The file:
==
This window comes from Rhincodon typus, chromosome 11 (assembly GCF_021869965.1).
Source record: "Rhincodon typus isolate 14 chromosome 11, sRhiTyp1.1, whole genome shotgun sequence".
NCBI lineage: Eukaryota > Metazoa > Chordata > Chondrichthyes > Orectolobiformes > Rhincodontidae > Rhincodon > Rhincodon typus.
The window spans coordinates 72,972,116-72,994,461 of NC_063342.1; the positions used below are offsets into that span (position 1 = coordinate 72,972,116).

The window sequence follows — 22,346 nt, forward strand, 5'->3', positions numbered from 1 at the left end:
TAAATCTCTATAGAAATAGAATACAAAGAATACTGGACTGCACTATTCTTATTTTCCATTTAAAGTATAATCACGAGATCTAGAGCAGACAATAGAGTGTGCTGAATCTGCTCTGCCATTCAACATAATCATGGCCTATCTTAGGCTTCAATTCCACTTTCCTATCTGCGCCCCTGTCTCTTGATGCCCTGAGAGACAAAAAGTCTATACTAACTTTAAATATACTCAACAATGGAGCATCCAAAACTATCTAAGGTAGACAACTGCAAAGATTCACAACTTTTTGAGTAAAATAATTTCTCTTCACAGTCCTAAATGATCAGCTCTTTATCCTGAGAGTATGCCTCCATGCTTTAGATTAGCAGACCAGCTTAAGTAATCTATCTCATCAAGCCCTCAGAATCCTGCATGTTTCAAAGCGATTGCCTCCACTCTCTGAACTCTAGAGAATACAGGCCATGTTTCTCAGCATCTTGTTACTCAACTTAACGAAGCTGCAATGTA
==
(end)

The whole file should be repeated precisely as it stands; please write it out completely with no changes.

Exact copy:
This window comes from Rhincodon typus, chromosome 11 (assembly GCF_021869965.1).
Source record: "Rhincodon typus isolate 14 chromosome 11, sRhiTyp1.1, whole genome shotgun sequence".
NCBI lineage: Eukaryota > Metazoa > Chordata > Chondrichthyes > Orectolobiformes > Rhincodontidae > Rhincodon > Rhincodon typus.
The window spans coordinates 72,972,116-72,994,461 of NC_063342.1; the positions used below are offsets into that span (position 1 = coordinate 72,972,116).

The window sequence follows — 22,346 nt, forward strand, 5'->3', positions numbered from 1 at the left end:
TAAATCTCTATAGAAATAGAATACAAAGAATACTGGACTGCACTATTCTTATTTTCCATTTAAAGTATAATCACGAGATCTAGAGCAGACAATAGAGTGTGCTGAATCTGCTCTGCCATTCAACATAATCATGGCCTATCTTAGGCTTCAATTCCACTTTCCTATCTGCGCCCCTGTCTCTTGATGCCCTGAGAGACAAAAAGTCTATACTAACTTTAAATATACTCAACAATGGAGCATCCAAAACTATCTAAGGTAGACAACTGCAAAGATTCACAACTTTTTGAGTAAAATAATTTCTCTTCACAGTCCTAAATGATCAGCTCTTTATCCTGAGAGTATGCCTCCATGCTTTAGATTAGCAGACCAGCTTAAGTAATCTATCTCATCAAGCCCTCAGAATCCTGCATGTTTCAAAGCGATTGCCTCCACTCTCTGAACTCTAGAGAATACAGGCCATGTTTCTCAGCATCTTGTTACTCAACTTAACGAAGCTGCAATGTA